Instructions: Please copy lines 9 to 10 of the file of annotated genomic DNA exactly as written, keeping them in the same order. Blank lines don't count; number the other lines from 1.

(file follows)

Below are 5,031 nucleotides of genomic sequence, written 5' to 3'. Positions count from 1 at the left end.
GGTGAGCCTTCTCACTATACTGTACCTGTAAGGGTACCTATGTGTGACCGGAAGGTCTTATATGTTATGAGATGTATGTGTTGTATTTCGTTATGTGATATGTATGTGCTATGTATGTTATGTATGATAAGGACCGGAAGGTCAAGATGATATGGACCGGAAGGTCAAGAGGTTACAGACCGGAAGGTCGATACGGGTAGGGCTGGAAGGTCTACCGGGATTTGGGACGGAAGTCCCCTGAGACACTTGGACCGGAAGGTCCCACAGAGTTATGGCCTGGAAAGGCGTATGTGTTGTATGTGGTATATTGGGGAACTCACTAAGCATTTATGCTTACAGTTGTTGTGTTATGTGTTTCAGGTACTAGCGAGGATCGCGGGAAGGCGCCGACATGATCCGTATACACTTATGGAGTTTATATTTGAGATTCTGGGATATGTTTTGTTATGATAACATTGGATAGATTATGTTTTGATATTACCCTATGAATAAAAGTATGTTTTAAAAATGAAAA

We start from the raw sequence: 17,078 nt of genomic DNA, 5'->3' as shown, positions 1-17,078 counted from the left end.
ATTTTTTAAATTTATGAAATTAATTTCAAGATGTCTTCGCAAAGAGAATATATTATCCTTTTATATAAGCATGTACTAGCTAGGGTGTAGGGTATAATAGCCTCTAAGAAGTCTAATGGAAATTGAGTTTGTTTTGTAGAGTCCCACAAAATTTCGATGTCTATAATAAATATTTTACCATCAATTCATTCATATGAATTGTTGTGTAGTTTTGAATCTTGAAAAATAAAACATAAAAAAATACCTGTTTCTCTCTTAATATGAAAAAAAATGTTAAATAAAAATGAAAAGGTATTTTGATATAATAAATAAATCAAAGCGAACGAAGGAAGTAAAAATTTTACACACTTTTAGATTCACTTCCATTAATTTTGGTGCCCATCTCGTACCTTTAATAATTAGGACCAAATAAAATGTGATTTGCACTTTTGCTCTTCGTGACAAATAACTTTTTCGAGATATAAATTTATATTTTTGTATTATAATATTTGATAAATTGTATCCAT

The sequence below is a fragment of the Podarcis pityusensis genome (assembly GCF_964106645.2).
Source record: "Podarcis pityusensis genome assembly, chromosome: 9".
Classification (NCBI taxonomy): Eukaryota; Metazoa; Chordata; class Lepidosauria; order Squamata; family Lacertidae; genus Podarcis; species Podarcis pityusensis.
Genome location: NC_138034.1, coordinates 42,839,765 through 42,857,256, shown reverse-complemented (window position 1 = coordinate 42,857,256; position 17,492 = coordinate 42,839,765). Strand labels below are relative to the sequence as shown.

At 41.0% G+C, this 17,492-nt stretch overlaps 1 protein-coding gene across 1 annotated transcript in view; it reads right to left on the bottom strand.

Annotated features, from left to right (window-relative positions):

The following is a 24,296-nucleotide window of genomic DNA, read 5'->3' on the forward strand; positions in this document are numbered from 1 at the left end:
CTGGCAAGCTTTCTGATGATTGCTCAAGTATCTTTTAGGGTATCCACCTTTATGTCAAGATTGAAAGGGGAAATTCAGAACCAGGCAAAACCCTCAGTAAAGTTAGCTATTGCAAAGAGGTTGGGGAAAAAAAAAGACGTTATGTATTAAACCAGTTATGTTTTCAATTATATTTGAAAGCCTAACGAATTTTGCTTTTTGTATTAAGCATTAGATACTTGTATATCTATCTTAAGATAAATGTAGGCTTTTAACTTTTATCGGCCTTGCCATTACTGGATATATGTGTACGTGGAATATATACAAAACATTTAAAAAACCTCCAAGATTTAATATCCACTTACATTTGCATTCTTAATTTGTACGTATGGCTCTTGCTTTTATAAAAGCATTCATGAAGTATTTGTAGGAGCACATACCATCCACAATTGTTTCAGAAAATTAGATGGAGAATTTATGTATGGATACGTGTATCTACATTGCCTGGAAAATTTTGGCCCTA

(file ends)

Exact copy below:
At 41.0% G+C, this 17,492-nt stretch overlaps 1 protein-coding gene across 1 annotated transcript in view; it reads right to left on the bottom strand.

Annotated features, from left to right (window-relative positions):